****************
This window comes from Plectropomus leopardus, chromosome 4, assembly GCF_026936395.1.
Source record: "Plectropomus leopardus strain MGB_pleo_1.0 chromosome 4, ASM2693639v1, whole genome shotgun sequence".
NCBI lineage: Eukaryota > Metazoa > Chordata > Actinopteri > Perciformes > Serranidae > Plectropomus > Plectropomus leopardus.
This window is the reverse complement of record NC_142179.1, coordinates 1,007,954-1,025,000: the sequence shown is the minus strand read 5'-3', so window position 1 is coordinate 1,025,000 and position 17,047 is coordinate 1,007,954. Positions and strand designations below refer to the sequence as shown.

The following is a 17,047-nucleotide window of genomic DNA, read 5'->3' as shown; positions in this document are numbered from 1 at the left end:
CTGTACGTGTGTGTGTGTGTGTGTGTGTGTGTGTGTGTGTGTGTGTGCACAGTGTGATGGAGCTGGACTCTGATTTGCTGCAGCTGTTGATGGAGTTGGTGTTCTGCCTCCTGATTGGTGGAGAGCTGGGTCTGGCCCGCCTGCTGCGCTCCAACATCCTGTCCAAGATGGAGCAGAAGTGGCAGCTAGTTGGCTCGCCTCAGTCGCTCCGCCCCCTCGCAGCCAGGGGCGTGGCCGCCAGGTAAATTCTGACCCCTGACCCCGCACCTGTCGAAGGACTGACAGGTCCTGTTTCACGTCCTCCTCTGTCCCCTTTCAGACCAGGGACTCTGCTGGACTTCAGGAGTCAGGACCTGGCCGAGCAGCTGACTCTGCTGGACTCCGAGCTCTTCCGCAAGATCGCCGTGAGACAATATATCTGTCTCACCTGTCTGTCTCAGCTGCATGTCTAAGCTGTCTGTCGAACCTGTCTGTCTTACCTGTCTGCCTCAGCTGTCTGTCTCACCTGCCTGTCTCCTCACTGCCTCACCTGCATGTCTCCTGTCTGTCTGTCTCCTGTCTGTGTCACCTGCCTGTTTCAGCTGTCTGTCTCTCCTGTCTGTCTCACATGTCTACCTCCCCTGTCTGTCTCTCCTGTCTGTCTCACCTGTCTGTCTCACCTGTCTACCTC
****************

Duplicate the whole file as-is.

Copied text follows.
This window comes from Plectropomus leopardus, chromosome 4, assembly GCF_026936395.1.
Source record: "Plectropomus leopardus strain MGB_pleo_1.0 chromosome 4, ASM2693639v1, whole genome shotgun sequence".
NCBI lineage: Eukaryota > Metazoa > Chordata > Actinopteri > Perciformes > Serranidae > Plectropomus > Plectropomus leopardus.
This window is the reverse complement of record NC_142179.1, coordinates 1,007,954-1,025,000: the sequence shown is the minus strand read 5'-3', so window position 1 is coordinate 1,025,000 and position 17,047 is coordinate 1,007,954. Positions and strand designations below refer to the sequence as shown.

The following is a 17,047-nucleotide window of genomic DNA, read 5'->3' as shown; positions in this document are numbered from 1 at the left end:
CTGTACGTGTGTGTGTGTGTGTGTGTGTGTGTGTGTGTGTGTGTGTGCACAGTGTGATGGAGCTGGACTCTGATTTGCTGCAGCTGTTGATGGAGTTGGTGTTCTGCCTCCTGATTGGTGGAGAGCTGGGTCTGGCCCGCCTGCTGCGCTCCAACATCCTGTCCAAGATGGAGCAGAAGTGGCAGCTAGTTGGCTCGCCTCAGTCGCTCCGCCCCCTCGCAGCCAGGGGCGTGGCCGCCAGGTAAATTCTGACCCCTGACCCCGCACCTGTCGAAGGACTGACAGGTCCTGTTTCACGTCCTCCTCTGTCCCCTTTCAGACCAGGGACTCTGCTGGACTTCAGGAGTCAGGACCTGGCCGAGCAGCTGACTCTGCTGGACTCCGAGCTCTTCCGCAAGATCGCCGTGAGACAATATATCTGTCTCACCTGTCTGTCTCAGCTGCATGTCTAAGCTGTCTGTCGAACCTGTCTGTCTTACCTGTCTGCCTCAGCTGTCTGTCTCACCTGCCTGTCTCCTCACTGCCTCACCTGCATGTCTCCTGTCTGTCTGTCTCCTGTCTGTGTCACCTGCCTGTTTCAGCTGTCTGTCTCTCCTGTCTGTCTCACATGTCTACCTCCCCTGTCTGTCTCTCCTGTCTGTCTCACCTGTCTGTCTCACCTGTCTACCTC